Tuesday, 25 January 2011

What can we learn from the Manchester Challenge?

'Schools learning together' was the name of a project that started in York and the ideas have been further developed in Manchester and Leeds...

"The knowledge and skills were here in local schools in abundance," says Professor Mel Ainscow  "But they weren't sufficiently moving around. The challenge was especially with 'hard-to-reach' urban pupils. That's where the difference had to be made."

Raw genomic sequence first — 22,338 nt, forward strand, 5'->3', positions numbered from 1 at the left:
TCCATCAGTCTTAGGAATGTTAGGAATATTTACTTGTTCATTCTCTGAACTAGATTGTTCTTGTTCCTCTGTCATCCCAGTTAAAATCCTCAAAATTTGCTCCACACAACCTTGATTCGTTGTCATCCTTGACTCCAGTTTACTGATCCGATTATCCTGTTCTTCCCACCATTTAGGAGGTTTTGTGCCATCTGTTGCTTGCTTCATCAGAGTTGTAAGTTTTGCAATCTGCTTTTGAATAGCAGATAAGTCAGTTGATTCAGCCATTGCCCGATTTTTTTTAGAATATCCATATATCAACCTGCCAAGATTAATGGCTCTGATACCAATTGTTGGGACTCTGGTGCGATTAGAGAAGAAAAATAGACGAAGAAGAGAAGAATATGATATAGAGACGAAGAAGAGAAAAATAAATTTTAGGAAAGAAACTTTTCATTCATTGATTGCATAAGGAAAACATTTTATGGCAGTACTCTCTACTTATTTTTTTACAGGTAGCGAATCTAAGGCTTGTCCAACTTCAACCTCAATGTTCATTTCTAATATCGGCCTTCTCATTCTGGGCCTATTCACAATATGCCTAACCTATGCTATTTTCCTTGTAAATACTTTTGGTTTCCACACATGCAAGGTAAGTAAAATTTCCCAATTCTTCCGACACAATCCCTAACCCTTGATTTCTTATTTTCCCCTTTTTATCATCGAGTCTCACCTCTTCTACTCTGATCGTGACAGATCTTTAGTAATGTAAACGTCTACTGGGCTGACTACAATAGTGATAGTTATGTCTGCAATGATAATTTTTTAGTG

This month's publication of the 2010 GCSE's shows an increase of 6% on average scores in 2009, and 11% since the Manchester City Challenge began in 2007. In Leeds the figures are even more impressive! Mel Ainscow's diagnosis is that we must encourage schools by "moving knowledge around" – creating "families of schools"; not families in the traditional, feeder/pyramid sense but schools from Oldham to Wigan grouped together in comparable groups. Mel Ainscow says: "We were looking at schools whose intake, size and other features had much in common, and seeing how one was doing well and another not. We were looking for the good things, naturally, and through this system, they were clear. It was a game-changer." The next step was what Ainscow calls "carefully brokered" school partnerships; collaborative, co-operative partnerships where schools share their best practice and strengths. Nothing new in the world!

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